By Michael Holland
To protect his identity, the shooting victim’s name has been changed.
On Saturday June 30th, a young man was shot on 50th Avenue and International Boulevard. The fact that someone was shot on the infamous streets of East Oakland was not too surprising. Lately, people seem to get shot in Oakland almost everyday, at all times of the day.
Like many residents, I watch the local news and read the Tribune to find out what crimes happened overnight. So when I found out about the shooting on 50th Ave., I had no idea that the victim was someone I knew. No one involved had their names released. The story was, as usual, a bunch of nameless, faceless people involved in another shooting.
Later that day, I found out that the victim was a young man named T, whose family I know
through my in-laws. He comes from a solid and stable home, and has never been involved with gun play . His family has a long record of charity and service to the city of Oakland. I know him to be an athletic and intelligent teenager with excellent manners.
Finding out T had been hurt made me reflect back to earlier in the year. He and I helped a near and dear friend move some things around in a storage locker. He struck me as a bright-eyed, almost innocent young lad.
I monitored his recovery through my stepdaughter, who is very close to his family. He underwent surgery after surgery. The doctors at Highland Hospital’s trauma unit worked on him around the clock.
As time went by information surfaced about the shooting. It was a robbery attempt. T was on his way home when two young black
men approached him, demanding his iPod. One of them pointed a gun at T’s stomach, firing two rounds which struck his large intestine and his bladder before exiting through T’s lower back.
I wanted to check in to see how he was healing, and I wanted to hear from him more about the assault. So last week, I met with him at a family home in East Oakland. The house was well furnished and the padded carpet was so clean, I thought I should take my shoes off.
My eyes wandered around the living room, and landed on T, whom I saw through his bedroom doorway sitting with a
computer on his lap. He looked surprisingly well. He’d even grown a bit – at least 3 to 4 inches since I last saw him.
He moved to greet me, and before I could say “You don’t have to get up,” he was already standing and shaking my hand. But as he went to sit back down, I witnessed his face cringe with pain. I asked him how he was doing and he said, “I’m getting better.”
For someone who had been attacked and shot, T seemed pretty calm, and we spoke casually about the incident. He told me that the would-be robbers did not get his iPod. We laughed. But as we laughed, T grimaced. He was hurting bad.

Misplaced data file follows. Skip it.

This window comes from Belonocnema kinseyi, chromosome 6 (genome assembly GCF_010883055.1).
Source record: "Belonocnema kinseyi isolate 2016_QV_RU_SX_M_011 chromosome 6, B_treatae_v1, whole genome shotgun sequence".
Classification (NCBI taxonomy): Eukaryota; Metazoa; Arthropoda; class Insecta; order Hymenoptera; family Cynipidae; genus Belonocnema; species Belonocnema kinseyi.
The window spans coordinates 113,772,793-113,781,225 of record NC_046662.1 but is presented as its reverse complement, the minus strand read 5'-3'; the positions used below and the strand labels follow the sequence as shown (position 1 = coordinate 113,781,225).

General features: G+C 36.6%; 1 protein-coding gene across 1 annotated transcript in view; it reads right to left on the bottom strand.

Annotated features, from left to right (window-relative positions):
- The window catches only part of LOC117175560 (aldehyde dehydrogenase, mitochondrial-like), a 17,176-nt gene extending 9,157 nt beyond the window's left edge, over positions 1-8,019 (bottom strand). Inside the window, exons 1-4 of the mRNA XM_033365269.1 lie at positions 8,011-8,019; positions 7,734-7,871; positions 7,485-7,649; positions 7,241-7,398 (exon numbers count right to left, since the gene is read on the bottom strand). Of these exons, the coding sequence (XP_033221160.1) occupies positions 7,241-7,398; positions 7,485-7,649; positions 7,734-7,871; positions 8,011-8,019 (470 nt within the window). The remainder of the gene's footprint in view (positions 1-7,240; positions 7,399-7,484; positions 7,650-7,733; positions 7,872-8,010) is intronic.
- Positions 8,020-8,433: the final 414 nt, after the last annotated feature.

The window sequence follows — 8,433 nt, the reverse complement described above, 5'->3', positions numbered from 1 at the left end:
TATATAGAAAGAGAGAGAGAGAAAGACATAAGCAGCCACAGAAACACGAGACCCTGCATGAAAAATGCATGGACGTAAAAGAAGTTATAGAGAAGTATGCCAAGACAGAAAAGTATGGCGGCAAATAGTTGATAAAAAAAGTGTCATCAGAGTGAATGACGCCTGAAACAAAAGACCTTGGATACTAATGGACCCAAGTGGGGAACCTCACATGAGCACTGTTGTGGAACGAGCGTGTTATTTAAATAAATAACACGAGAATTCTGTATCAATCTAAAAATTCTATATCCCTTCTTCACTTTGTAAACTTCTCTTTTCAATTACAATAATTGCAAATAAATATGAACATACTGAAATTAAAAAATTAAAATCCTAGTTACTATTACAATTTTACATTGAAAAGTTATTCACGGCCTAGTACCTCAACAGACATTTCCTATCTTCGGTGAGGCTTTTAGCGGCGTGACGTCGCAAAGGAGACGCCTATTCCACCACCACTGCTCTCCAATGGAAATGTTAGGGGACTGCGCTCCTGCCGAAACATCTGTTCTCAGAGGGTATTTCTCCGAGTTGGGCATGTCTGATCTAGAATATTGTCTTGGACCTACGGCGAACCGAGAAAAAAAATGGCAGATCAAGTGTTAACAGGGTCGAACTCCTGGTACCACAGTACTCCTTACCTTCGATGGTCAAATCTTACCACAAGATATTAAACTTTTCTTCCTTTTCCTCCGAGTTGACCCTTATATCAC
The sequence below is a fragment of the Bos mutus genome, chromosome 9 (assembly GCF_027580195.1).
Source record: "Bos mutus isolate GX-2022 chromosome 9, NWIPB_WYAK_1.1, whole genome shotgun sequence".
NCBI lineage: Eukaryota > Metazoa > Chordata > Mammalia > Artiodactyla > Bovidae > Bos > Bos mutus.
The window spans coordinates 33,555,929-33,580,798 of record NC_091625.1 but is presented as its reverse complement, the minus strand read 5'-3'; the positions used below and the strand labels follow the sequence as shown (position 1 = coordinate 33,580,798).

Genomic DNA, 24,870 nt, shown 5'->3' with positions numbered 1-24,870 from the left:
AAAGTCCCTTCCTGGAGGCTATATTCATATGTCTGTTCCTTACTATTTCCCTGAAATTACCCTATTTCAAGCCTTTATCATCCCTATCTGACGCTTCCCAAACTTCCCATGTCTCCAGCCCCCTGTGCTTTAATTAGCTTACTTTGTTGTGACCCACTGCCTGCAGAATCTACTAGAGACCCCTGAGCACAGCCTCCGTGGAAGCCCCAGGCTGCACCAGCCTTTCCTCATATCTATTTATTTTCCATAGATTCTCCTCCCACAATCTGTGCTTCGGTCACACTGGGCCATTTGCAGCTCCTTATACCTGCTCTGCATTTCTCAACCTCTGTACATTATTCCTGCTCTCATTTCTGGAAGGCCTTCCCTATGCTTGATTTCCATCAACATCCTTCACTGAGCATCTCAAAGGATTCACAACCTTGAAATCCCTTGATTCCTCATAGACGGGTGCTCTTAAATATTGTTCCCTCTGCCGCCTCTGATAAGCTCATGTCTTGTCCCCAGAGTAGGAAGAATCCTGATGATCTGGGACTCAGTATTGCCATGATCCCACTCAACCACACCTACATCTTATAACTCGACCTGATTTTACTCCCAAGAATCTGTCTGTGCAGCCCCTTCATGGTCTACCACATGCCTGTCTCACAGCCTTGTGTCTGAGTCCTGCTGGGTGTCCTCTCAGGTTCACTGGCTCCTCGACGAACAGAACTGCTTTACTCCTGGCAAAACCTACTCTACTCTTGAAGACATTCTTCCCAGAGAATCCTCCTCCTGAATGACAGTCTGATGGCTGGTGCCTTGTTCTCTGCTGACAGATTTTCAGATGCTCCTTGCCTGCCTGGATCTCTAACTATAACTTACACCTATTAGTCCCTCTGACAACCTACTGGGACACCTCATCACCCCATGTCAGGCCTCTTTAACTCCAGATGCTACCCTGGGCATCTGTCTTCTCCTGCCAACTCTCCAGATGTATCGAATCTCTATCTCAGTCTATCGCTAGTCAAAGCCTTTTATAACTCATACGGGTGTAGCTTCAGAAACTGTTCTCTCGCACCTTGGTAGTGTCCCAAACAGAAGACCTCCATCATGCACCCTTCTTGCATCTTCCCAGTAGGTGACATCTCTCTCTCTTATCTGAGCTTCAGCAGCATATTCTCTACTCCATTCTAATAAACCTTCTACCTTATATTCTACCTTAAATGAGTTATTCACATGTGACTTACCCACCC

“I couldn’t believe I was shot. Twice at that,” he said
. T didn’t remember being taken to the hospital. “I think some passerby called 911.”
He then lifted his shirt to
reveal entry wounds. When I saw the scars at his front lower abdomen, the thought crossed me mind that the shooter may have been trying to kill him.
T imagined what he would do different in the future to try to avoid something like this. “I have to watch were I go from now on.”
For now, he’s taking things day by day. The experience has forced T to change his routine. Things he used to do with ease, like playing sports and participating in school, are now almost impossible. He plans to be home schooled next year. His intestinal health has been at risk since the botched robbery. I pray that he has a speedy recovery.
As we spoke, I didn’t notice any animosity in T’s speech toward the shooter. It was almost as if he had already forgiven them. Besides, there are no suspects in the case, and in a city like this one you have to get killed to create a buzz.
Like many of our Oakland youths, he has been forced into a situation that is beyond his control. He was headed to the safety of home when he was shot. His iPod made him a victim. Times are tough now, and apparently people are willing to commit attempted murder for the resale value of a little digital audio player.
In east Oakland there isn’t an abundance of industry, and jobs are scarce. People have been left with no alternative other than creating their own income, doing what they can to survive, even at the risk of another’s life. When those two guys confronted T, all they seemed to be going for was his $200 iPod. Although they didn’t get it, they took a lot more. A kind, energetic kid has been robbed of the chance to make his last two teenage years healthy ones.
Now he has under his belt the experience of being a shooting victim. A young man with so much life already wrapped up in something so deadly.